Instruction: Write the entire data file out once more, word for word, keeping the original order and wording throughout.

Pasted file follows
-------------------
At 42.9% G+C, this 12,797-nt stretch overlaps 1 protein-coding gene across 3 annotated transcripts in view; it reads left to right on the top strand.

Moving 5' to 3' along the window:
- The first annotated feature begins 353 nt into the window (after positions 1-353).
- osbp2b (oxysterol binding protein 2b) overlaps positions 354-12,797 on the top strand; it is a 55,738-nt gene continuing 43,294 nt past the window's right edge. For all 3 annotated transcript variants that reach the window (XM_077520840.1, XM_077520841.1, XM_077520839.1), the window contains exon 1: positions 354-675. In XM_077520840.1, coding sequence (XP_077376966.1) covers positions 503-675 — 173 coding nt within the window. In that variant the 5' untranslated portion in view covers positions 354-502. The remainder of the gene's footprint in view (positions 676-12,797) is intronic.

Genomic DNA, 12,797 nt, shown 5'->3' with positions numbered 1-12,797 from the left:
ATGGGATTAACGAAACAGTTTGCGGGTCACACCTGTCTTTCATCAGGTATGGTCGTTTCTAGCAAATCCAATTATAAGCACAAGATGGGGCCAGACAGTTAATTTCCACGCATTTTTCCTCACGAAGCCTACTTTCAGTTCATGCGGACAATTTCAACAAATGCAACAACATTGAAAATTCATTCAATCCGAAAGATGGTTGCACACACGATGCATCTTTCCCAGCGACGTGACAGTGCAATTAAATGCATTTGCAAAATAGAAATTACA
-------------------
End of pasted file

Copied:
At 42.9% G+C, this 12,797-nt stretch overlaps 1 protein-coding gene across 3 annotated transcripts in view; it reads left to right on the top strand.

Moving 5' to 3' along the window:
- The first annotated feature begins 353 nt into the window (after positions 1-353).
- osbp2b (oxysterol binding protein 2b) overlaps positions 354-12,797 on the top strand; it is a 55,738-nt gene continuing 43,294 nt past the window's right edge. For all 3 annotated transcript variants that reach the window (XM_077520840.1, XM_077520841.1, XM_077520839.1), the window contains exon 1: positions 354-675. In XM_077520840.1, coding sequence (XP_077376966.1) covers positions 503-675 — 173 coding nt within the window. In that variant the 5' untranslated portion in view covers positions 354-502. The remainder of the gene's footprint in view (positions 676-12,797) is intronic.

Genomic DNA, 12,797 nt, shown 5'->3' with positions numbered 1-12,797 from the left:
ATGGGATTAACGAAACAGTTTGCGGGTCACACCTGTCTTTCATCAGGTATGGTCGTTTCTAGCAAATCCAATTATAAGCACAAGATGGGGCCAGACAGTTAATTTCCACGCATTTTTCCTCACGAAGCCTACTTTCAGTTCATGCGGACAATTTCAACAAATGCAACAACATTGAAAATTCATTCAATCCGAAAGATGGTTGCACACACGATGCATCTTTCCCAGCGACGTGACAGTGCAATTAAATGCATTTGCAAAATAGAAATTACA